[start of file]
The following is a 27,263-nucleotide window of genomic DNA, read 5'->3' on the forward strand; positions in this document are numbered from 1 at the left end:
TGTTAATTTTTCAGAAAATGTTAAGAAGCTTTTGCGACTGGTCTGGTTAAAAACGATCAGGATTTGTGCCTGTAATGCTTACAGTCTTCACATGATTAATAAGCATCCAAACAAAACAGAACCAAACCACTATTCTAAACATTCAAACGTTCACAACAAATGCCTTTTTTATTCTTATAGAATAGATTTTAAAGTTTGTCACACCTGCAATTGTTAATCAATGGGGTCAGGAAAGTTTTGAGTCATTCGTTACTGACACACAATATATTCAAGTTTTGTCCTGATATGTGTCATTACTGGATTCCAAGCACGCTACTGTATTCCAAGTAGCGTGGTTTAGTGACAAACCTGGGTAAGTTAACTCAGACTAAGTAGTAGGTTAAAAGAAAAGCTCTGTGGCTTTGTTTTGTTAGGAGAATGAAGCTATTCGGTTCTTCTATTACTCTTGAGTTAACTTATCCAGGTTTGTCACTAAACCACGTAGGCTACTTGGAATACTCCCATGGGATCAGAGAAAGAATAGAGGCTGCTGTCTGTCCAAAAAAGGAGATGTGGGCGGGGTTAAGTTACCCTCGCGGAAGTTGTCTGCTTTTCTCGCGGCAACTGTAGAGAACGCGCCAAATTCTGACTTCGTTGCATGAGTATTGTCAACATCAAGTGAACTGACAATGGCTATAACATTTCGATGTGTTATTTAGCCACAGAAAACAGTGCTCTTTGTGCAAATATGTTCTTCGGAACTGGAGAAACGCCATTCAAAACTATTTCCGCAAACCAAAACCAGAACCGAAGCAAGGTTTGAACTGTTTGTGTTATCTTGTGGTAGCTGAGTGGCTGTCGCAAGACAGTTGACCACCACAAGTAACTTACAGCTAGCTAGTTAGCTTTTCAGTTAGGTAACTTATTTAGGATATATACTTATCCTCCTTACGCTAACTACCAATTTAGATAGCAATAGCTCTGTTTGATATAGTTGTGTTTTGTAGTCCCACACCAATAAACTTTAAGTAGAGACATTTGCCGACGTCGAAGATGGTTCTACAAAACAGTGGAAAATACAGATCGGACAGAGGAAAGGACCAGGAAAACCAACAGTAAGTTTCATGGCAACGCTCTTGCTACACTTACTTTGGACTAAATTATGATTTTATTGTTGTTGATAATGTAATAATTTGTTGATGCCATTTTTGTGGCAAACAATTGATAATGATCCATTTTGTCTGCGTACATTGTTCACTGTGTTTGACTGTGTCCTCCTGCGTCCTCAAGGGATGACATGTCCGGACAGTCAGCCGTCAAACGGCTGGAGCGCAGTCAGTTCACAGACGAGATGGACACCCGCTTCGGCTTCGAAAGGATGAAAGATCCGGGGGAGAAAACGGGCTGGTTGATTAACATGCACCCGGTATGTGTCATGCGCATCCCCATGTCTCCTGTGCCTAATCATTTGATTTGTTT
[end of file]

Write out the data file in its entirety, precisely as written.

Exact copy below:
The following is a 27,263-nucleotide window of genomic DNA, read 5'->3' on the forward strand; positions in this document are numbered from 1 at the left end:
TGTTAATTTTTCAGAAAATGTTAAGAAGCTTTTGCGACTGGTCTGGTTAAAAACGATCAGGATTTGTGCCTGTAATGCTTACAGTCTTCACATGATTAATAAGCATCCAAACAAAACAGAACCAAACCACTATTCTAAACATTCAAACGTTCACAACAAATGCCTTTTTTATTCTTATAGAATAGATTTTAAAGTTTGTCACACCTGCAATTGTTAATCAATGGGGTCAGGAAAGTTTTGAGTCATTCGTTACTGACACACAATATATTCAAGTTTTGTCCTGATATGTGTCATTACTGGATTCCAAGCACGCTACTGTATTCCAAGTAGCGTGGTTTAGTGACAAACCTGGGTAAGTTAACTCAGACTAAGTAGTAGGTTAAAAGAAAAGCTCTGTGGCTTTGTTTTGTTAGGAGAATGAAGCTATTCGGTTCTTCTATTACTCTTGAGTTAACTTATCCAGGTTTGTCACTAAACCACGTAGGCTACTTGGAATACTCCCATGGGATCAGAGAAAGAATAGAGGCTGCTGTCTGTCCAAAAAAGGAGATGTGGGCGGGGTTAAGTTACCCTCGCGGAAGTTGTCTGCTTTTCTCGCGGCAACTGTAGAGAACGCGCCAAATTCTGACTTCGTTGCATGAGTATTGTCAACATCAAGTGAACTGACAATGGCTATAACATTTCGATGTGTTATTTAGCCACAGAAAACAGTGCTCTTTGTGCAAATATGTTCTTCGGAACTGGAGAAACGCCATTCAAAACTATTTCCGCAAACCAAAACCAGAACCGAAGCAAGGTTTGAACTGTTTGTGTTATCTTGTGGTAGCTGAGTGGCTGTCGCAAGACAGTTGACCACCACAAGTAACTTACAGCTAGCTAGTTAGCTTTTCAGTTAGGTAACTTATTTAGGATATATACTTATCCTCCTTACGCTAACTACCAATTTAGATAGCAATAGCTCTGTTTGATATAGTTGTGTTTTGTAGTCCCACACCAATAAACTTTAAGTAGAGACATTTGCCGACGTCGAAGATGGTTCTACAAAACAGTGGAAAATACAGATCGGACAGAGGAAAGGACCAGGAAAACCAACAGTAAGTTTCATGGCAACGCTCTTGCTACACTTACTTTGGACTAAATTATGATTTTATTGTTGTTGATAATGTAATAATTTGTTGATGCCATTTTTGTGGCAAACAATTGATAATGATCCATTTTGTCTGCGTACATTGTTCACTGTGTTTGACTGTGTCCTCCTGCGTCCTCAAGGGATGACATGTCCGGACAGTCAGCCGTCAAACGGCTGGAGCGCAGTCAGTTCACAGACGAGATGGACACCCGCTTCGGCTTCGAAAGGATGAAAGATCCGGGGGAGAAAACGGGCTGGTTGATTAACATGCACCCGGTATGTGTCATGCGCATCCCCATGTCTCCTGTGCCTAATCATTTGATTTGTTT